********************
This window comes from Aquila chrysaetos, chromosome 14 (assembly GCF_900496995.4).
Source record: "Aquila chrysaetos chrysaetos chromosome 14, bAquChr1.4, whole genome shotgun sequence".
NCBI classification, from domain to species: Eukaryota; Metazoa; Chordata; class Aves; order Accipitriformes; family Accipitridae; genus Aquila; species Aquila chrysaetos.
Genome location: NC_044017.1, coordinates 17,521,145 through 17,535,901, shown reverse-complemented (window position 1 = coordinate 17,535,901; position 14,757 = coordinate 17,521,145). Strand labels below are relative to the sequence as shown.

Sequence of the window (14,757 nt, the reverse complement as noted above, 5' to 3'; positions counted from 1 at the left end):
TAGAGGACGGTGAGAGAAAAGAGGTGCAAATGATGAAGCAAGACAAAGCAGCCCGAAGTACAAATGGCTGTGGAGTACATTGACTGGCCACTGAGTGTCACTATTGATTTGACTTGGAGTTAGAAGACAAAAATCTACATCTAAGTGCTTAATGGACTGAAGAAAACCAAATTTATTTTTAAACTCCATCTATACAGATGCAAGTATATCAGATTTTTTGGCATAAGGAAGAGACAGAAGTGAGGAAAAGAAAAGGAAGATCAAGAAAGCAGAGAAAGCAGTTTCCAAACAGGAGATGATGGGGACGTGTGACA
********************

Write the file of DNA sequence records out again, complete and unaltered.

This window comes from Aquila chrysaetos, chromosome 14 (assembly GCF_900496995.4).
Source record: "Aquila chrysaetos chrysaetos chromosome 14, bAquChr1.4, whole genome shotgun sequence".
NCBI classification, from domain to species: Eukaryota; Metazoa; Chordata; class Aves; order Accipitriformes; family Accipitridae; genus Aquila; species Aquila chrysaetos.
Genome location: NC_044017.1, coordinates 17,521,145 through 17,535,901, shown reverse-complemented (window position 1 = coordinate 17,535,901; position 14,757 = coordinate 17,521,145). Strand labels below are relative to the sequence as shown.

Sequence of the window (14,757 nt, the reverse complement as noted above, 5' to 3'; positions counted from 1 at the left end):
TAGAGGACGGTGAGAGAAAAGAGGTGCAAATGATGAAGCAAGACAAAGCAGCCCGAAGTACAAATGGCTGTGGAGTACATTGACTGGCCACTGAGTGTCACTATTGATTTGACTTGGAGTTAGAAGACAAAAATCTACATCTAAGTGCTTAATGGACTGAAGAAAACCAAATTTATTTTTAAACTCCATCTATACAGATGCAAGTATATCAGATTTTTTGGCATAAGGAAGAGACAGAAGTGAGGAAAAGAAAAGGAAGATCAAGAAAGCAGAGAAAGCAGTTTCCAAACAGGAGATGATGGGGACGTGTGACA